Jonathan Turley claims recent SCOTUS decision sinks Hunter Biden's chances of successful appeal

 June 23, 2024

Hunter Biden and his team of defense attorneys took a massive blow this week in the wake of a bombshell U.S. Supreme Court ruling.

According to Fox News, Hunter Biden and his lawyers were counting on "the Court striking down the federal gun law at issue in the case of United States v. Rahimi," legal scholar Jonathan Turley claims.

The president's son had taken the same stance on the issue as the National Rifle Association, which surely upset the White House, and challenged the constitutionality of the charges for which he was recently convicted.

Hunter Biden was found guilty on three gun charges by a Delaware jury earlier this month.

What's going on?

Turley explained why SCOTUS ruling the other way would have been a massive boon to Hunter Biden's legal defense, at least in the appeals process.

He went on to provide background of the Rahimi case that Biden and his lawyers were counting on to go in their favor.

Fox News noted:

The case involved Zackey Rahimi, a drug dealer who was under a restraining order after a 2019 argument with his girlfriend (called C.M. in the opinion) who had a child with him. Rahimi allegedly knocked C.M. down, dragged her to a car, and then (as the C.M. fled) shot at either C.M. or a bystander. He was also accused of threatening to shoot her if she went to the cops.

The Texas trial court found that Rahimi was not only engaged in "family violence" but that additional violence was "likely to occur again in the future."  Under the protectiveorder, Rahimi's gun license was suspended for two years and he was barred from contacting C.M. for that period.  Under the order, his gun rights would be suspended for either one or two years after his release date, depending on any imprisonment.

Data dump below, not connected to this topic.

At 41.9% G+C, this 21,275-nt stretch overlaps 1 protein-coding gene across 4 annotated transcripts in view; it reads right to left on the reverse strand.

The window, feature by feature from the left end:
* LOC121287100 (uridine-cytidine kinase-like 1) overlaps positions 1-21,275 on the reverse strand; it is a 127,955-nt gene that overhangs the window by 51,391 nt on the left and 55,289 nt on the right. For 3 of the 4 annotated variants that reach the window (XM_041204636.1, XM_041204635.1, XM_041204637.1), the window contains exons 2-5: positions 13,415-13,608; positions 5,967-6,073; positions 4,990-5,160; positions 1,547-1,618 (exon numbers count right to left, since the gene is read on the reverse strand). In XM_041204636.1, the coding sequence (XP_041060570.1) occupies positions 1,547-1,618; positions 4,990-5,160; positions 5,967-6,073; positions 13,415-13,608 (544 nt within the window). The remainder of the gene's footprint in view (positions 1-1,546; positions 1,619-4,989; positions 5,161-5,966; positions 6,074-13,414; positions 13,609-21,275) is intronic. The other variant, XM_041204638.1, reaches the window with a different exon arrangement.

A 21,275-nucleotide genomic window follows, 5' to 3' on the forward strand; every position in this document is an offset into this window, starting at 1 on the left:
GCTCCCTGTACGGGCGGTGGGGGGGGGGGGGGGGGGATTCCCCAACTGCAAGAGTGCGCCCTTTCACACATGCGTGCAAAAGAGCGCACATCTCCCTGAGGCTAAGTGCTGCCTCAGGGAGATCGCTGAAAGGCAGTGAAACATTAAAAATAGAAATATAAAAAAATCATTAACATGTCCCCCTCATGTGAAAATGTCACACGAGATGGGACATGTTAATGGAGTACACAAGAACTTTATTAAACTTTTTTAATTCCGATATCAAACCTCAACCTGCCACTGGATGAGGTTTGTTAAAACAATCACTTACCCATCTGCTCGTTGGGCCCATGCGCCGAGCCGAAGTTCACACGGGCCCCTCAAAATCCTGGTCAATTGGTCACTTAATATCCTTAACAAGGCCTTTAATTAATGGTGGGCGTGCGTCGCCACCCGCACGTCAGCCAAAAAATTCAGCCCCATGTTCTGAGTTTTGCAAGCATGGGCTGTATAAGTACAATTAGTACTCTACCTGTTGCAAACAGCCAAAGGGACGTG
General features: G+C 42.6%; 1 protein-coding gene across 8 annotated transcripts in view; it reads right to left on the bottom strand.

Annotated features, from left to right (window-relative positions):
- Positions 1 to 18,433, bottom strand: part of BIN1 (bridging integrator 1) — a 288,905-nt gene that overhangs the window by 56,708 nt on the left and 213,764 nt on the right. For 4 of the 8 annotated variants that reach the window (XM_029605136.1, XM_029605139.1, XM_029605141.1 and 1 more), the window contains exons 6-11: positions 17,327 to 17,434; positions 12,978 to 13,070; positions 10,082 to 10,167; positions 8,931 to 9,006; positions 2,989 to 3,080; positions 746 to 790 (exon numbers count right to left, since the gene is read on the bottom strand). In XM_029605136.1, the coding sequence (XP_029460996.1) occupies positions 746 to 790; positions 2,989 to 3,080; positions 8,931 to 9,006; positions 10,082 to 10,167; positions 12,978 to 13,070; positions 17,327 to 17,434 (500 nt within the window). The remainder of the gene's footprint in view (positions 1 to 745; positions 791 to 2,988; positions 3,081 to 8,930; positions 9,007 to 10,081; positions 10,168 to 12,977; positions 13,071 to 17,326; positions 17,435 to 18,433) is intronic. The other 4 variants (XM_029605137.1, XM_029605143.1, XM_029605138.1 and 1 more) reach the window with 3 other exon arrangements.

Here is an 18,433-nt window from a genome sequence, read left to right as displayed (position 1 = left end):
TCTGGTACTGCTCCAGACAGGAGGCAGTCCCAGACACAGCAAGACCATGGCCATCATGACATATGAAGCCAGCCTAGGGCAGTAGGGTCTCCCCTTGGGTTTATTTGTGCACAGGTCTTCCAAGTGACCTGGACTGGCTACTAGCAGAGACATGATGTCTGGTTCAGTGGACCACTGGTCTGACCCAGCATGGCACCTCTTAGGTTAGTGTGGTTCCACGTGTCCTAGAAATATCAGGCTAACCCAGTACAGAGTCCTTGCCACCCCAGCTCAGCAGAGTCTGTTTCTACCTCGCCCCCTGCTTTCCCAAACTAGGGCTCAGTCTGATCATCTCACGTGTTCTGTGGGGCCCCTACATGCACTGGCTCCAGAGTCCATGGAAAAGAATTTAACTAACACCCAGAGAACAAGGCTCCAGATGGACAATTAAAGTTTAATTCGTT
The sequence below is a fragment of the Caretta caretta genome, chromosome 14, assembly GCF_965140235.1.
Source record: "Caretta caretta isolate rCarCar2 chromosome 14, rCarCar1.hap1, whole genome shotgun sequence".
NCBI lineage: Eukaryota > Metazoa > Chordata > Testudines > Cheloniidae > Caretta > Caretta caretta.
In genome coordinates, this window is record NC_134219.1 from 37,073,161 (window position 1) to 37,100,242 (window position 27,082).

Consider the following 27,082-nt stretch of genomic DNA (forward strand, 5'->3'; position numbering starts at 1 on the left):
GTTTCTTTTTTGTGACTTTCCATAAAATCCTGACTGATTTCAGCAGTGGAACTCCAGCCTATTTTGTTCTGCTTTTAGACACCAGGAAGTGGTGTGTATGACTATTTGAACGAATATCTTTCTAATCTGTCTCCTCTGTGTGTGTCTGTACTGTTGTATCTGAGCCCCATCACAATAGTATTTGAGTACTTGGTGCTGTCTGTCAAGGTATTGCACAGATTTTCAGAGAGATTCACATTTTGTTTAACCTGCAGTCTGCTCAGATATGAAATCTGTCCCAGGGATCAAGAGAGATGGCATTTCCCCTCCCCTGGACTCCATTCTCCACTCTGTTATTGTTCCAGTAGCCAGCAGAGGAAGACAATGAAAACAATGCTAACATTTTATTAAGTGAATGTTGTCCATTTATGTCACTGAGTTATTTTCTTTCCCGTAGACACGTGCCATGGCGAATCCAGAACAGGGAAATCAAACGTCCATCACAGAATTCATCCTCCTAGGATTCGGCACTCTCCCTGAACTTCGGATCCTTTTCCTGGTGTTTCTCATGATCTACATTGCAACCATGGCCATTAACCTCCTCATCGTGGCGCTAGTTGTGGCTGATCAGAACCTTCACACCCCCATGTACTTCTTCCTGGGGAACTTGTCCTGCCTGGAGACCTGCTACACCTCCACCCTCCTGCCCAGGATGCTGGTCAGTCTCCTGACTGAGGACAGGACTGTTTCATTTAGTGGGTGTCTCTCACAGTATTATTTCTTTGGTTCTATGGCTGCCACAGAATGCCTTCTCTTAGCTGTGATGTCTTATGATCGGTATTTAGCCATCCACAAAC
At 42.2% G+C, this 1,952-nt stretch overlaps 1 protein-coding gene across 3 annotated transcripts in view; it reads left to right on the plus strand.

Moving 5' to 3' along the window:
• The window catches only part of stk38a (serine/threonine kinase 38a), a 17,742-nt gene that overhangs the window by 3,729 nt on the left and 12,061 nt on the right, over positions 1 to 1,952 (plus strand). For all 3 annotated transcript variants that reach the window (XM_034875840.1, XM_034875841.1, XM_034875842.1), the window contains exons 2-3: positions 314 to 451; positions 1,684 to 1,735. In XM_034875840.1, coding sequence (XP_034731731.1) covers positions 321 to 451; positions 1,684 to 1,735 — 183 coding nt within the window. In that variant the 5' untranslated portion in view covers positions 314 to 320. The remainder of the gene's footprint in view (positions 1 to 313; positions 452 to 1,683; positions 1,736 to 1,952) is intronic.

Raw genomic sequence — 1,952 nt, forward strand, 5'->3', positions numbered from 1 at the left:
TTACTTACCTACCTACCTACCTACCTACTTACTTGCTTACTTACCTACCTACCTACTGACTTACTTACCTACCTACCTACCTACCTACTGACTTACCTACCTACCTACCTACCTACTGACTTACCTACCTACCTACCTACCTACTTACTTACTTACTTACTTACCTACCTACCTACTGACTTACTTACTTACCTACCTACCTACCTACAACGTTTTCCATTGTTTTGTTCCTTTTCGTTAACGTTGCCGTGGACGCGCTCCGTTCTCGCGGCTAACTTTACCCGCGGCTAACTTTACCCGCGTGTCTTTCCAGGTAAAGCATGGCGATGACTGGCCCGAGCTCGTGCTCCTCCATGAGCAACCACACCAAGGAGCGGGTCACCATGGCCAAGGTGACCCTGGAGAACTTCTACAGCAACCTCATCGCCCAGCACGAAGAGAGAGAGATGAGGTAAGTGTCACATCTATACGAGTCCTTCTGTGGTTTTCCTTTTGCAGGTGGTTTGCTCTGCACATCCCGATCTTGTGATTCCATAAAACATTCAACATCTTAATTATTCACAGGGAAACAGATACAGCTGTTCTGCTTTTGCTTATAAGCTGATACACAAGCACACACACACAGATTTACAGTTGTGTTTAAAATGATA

It was noted that the man violated the order several additional times, with Turley noting that he wasn't exactly a model, law-abiding gun owner.

That was not exactly a poster child for lawful gun owners and the Court failed to see the suspension of his gun rights as an unconstitutional deprivation. Since the Court first recognized the Second Amendment as an individual right in District of Columbia v. Heller, 554 U.S. 570 (2008), it has stated that this is not an absolute right. There are no truly absolute rights in the Constitution.

Turley continued:

While the majority found that such temporary limits were consistent with historical practices, Justice Thomas, the author of theBruendecision that reinforced the protections under the Second Amendment after Heller, objected that the Court could not cite "a single historical regulation" to justify the federal law.  Bruenhad emphasized such historical practices in interpreting the protections under the Second Amendment.

He concluded by claiming as a result of the ruling at the high court, Hunter Biden's hope of a hail mary situation was gone, and won't have much in the way of room for appealing the conviction.

Social media reacts

Many reacted to Turley's take on the matter across social media.

"Of course a right can be stripped by due process. Imagine if that were not true. Could prisoners that have free speech rights be allowed to have a gun behind bars????" one X user wrote.

" A free people [claim] their rights, as derived from the laws of nature."
Thomas Jefferson
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